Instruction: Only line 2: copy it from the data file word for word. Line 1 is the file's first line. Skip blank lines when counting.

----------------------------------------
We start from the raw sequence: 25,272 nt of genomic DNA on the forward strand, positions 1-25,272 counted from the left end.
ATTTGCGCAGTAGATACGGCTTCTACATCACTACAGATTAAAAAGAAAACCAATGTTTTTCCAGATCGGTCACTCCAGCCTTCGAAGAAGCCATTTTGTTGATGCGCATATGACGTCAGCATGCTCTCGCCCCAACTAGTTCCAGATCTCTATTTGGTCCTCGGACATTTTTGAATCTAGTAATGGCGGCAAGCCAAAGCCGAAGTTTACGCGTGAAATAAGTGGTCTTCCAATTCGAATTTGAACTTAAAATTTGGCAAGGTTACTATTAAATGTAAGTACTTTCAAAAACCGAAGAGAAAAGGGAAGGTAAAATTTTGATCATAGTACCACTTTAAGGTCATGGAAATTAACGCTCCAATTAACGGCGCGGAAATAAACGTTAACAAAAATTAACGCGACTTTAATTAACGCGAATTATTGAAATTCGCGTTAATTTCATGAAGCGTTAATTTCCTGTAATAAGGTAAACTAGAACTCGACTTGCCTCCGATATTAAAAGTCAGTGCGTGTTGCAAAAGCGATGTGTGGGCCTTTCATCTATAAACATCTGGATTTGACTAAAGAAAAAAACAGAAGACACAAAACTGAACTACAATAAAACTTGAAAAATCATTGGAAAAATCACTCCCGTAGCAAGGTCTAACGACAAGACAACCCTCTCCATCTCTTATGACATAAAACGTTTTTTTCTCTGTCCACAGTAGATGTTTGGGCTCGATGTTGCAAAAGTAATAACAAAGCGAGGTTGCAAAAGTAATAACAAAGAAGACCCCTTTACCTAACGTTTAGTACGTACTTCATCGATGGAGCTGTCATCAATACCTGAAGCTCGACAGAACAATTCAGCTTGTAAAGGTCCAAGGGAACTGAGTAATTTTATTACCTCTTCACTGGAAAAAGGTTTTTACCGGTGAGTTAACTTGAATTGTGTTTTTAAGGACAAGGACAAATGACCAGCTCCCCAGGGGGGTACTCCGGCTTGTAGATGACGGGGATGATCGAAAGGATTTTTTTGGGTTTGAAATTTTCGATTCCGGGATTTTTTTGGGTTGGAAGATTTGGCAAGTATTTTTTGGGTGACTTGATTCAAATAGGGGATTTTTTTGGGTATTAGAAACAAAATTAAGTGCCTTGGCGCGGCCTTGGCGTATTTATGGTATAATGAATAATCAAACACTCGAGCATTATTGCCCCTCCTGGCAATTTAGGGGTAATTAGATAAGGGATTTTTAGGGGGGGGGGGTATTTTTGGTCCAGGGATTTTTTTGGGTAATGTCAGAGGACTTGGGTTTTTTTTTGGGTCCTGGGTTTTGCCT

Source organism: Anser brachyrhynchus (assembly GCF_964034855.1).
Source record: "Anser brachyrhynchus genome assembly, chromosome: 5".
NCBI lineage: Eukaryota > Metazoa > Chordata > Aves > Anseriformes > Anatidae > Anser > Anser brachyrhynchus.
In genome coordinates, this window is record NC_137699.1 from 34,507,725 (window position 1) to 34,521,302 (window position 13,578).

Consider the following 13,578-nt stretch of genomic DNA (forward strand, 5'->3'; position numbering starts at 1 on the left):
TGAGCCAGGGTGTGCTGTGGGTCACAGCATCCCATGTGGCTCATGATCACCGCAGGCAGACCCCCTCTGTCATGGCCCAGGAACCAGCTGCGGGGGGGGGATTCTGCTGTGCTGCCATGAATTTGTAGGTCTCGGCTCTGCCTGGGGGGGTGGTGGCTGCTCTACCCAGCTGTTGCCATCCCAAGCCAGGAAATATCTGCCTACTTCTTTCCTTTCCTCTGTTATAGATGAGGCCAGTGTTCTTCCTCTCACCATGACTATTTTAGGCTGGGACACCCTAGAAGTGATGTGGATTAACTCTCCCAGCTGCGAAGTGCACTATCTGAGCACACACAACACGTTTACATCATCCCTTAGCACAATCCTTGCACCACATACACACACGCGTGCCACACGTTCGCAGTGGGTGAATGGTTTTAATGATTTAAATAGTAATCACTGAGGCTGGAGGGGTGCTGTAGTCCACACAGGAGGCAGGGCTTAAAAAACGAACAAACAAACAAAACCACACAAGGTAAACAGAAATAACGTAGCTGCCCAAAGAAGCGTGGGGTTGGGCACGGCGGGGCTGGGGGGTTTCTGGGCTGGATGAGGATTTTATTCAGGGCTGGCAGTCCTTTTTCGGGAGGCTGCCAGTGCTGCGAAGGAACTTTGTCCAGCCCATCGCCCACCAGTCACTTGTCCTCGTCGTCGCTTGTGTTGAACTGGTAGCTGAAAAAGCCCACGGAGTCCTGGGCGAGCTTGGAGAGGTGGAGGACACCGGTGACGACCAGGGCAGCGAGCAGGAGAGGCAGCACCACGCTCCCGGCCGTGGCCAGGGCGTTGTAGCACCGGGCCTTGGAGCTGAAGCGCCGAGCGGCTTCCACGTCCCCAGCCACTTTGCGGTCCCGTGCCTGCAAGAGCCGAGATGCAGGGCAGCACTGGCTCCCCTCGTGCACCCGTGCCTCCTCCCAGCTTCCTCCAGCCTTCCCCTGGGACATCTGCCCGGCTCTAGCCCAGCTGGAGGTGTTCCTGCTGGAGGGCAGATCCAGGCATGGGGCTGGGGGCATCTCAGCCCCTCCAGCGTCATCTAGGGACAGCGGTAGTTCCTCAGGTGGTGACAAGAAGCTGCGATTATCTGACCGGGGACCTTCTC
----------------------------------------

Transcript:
ATTTGCGCAGTAGATACGGCTTCTACATCACTACAGATTAAAAAGAAAACCAATGTTTTTCCAGATCGGTCACTCCAGCCTTCGAAGAAGCCATTTTGTTGATGCGCATATGACGTCAGCATGCTCTCGCCCCAACTAGTTCCAGATCTCTATTTGGTCCTCGGACATTTTTGAATCTAGTAATGGCGGCAAGCCAAAGCCGAAGTTTACGCGTGAAATAAGTGGTCTTCCAATTCGAATTTGAACTTAAAATTTGGCAAGGTTACTATTAAATGTAAGTACTTTCAAAAACCGAAGAGAAAAGGGAAGGTAAAATTTTGATCATAGTACCACTTTAAGGTCATGGAAATTAACGCTCCAATTAACGGCGCGGAAATAAACGTTAACAAAAATTAACGCGACTTTAATTAACGCGAATTATTGAAATTCGCGTTAATTTCATGAAGCGTTAATTTCCTGTAATAAGGTAAACTAGAACTCGACTTGCCTCCGATATTAAAAGTCAGTGCGTGTTGCAAAAGCGATGTGTGGGCCTTTCATCTATAAACATCTGGATTTGACTAAAGAAAAAAACAGAAGACACAAAACTGAACTACAATAAAACTTGAAAAATCATTGGAAAAATCACTCCCGTAGCAAGGTCTAACGACAAGACAACCCTCTCCATCTCTTATGACATAAAACGTTTTTTTCTCTGTCCACAGTAGATGTTTGGGCTCGATGTTGCAAAAGTAATAACAAAGCGAGGTTGCAAAAGTAATAACAAAGAAGACCCCTTTACCTAACGTTTAGTACGTACTTCATCGATGGAGCTGTCATCAATACCTGAAGCTCGACAGAACAATTCAGCTTGTAAAGGTCCAAGGGAACTGAGTAATTTTATTACCTCTTCACTGGAAAAAGGTTTTTACCGGTGAGTTAACTTGAATTGTGTTTTTAAGGACAAGGACAAATGACCAGCTCCCCAGGGGGGTACTCCGGCTTGTAGATGACGGGGATGATCGAAAGGATTTTTTTGGGTTTGAAATTTTCGATTCCGGGATTTTTTTGGGTTGGAAGATTTGGCAAGTATTTTTTGGGTGACTTGATTCAAATAGGGGATTTTTTTGGGTATTAGAAACAAAATTAAGTGCCTTGGCGCGGCCTTGGCGTATTTATGGTATAATGAATAATCAAACACTCGAGCATTATTGCCCCTCCTGGCAATTTAGGGGTAATTAGATAAGGGATTTTTAGGGGGGGGGGGTATTTTTGGTCCAGGGATTTTTTTGGGTAATGTCAGAGGACTTGGGTTTTTTTTTGGGTCCTGGGTTTTGCCT